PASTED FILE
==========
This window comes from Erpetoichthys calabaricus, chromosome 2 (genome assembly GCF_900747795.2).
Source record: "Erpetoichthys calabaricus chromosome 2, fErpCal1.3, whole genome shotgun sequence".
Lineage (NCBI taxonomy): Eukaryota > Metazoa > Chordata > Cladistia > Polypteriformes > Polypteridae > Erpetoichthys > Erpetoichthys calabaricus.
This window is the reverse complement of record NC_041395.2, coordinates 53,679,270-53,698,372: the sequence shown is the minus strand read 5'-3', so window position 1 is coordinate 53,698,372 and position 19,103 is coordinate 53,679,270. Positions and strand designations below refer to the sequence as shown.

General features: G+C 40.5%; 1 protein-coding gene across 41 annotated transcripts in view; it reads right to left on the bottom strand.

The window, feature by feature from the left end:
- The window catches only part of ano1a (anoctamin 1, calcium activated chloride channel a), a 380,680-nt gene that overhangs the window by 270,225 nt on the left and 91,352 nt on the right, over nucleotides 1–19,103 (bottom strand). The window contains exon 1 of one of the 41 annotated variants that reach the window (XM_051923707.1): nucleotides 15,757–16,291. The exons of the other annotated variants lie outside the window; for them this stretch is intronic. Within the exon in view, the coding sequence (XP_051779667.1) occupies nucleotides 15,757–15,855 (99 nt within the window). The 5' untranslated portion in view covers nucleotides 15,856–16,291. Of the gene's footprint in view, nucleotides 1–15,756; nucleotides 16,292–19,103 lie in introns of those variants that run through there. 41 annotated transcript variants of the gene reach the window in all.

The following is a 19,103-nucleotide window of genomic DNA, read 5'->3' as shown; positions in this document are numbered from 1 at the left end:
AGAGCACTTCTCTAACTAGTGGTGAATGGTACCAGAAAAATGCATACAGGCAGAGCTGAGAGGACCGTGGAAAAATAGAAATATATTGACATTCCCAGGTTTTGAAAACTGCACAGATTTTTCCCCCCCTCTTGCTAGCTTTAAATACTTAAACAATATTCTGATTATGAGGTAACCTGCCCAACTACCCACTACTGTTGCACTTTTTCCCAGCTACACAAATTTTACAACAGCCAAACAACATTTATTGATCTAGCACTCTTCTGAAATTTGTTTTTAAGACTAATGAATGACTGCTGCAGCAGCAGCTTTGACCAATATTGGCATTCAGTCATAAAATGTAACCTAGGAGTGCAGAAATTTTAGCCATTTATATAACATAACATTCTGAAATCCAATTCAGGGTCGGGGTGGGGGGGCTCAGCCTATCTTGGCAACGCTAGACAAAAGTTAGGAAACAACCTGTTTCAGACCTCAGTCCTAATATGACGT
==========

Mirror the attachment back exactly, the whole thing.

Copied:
This window comes from Erpetoichthys calabaricus, chromosome 2 (genome assembly GCF_900747795.2).
Source record: "Erpetoichthys calabaricus chromosome 2, fErpCal1.3, whole genome shotgun sequence".
Lineage (NCBI taxonomy): Eukaryota > Metazoa > Chordata > Cladistia > Polypteriformes > Polypteridae > Erpetoichthys > Erpetoichthys calabaricus.
This window is the reverse complement of record NC_041395.2, coordinates 53,679,270-53,698,372: the sequence shown is the minus strand read 5'-3', so window position 1 is coordinate 53,698,372 and position 19,103 is coordinate 53,679,270. Positions and strand designations below refer to the sequence as shown.

General features: G+C 40.5%; 1 protein-coding gene across 41 annotated transcripts in view; it reads right to left on the bottom strand.

The window, feature by feature from the left end:
- The window catches only part of ano1a (anoctamin 1, calcium activated chloride channel a), a 380,680-nt gene that overhangs the window by 270,225 nt on the left and 91,352 nt on the right, over nucleotides 1–19,103 (bottom strand). The window contains exon 1 of one of the 41 annotated variants that reach the window (XM_051923707.1): nucleotides 15,757–16,291. The exons of the other annotated variants lie outside the window; for them this stretch is intronic. Within the exon in view, the coding sequence (XP_051779667.1) occupies nucleotides 15,757–15,855 (99 nt within the window). The 5' untranslated portion in view covers nucleotides 15,856–16,291. Of the gene's footprint in view, nucleotides 1–15,756; nucleotides 16,292–19,103 lie in introns of those variants that run through there. 41 annotated transcript variants of the gene reach the window in all.

The following is a 19,103-nucleotide window of genomic DNA, read 5'->3' as shown; positions in this document are numbered from 1 at the left end:
AGAGCACTTCTCTAACTAGTGGTGAATGGTACCAGAAAAATGCATACAGGCAGAGCTGAGAGGACCGTGGAAAAATAGAAATATATTGACATTCCCAGGTTTTGAAAACTGCACAGATTTTTCCCCCCCTCTTGCTAGCTTTAAATACTTAAACAATATTCTGATTATGAGGTAACCTGCCCAACTACCCACTACTGTTGCACTTTTTCCCAGCTACACAAATTTTACAACAGCCAAACAACATTTATTGATCTAGCACTCTTCTGAAATTTGTTTTTAAGACTAATGAATGACTGCTGCAGCAGCAGCTTTGACCAATATTGGCATTCAGTCATAAAATGTAACCTAGGAGTGCAGAAATTTTAGCCATTTATATAACATAACATTCTGAAATCCAATTCAGGGTCGGGGTGGGGGGGCTCAGCCTATCTTGGCAACGCTAGACAAAAGTTAGGAAACAACCTGTTTCAGACCTCAGTCCTAATATGACGT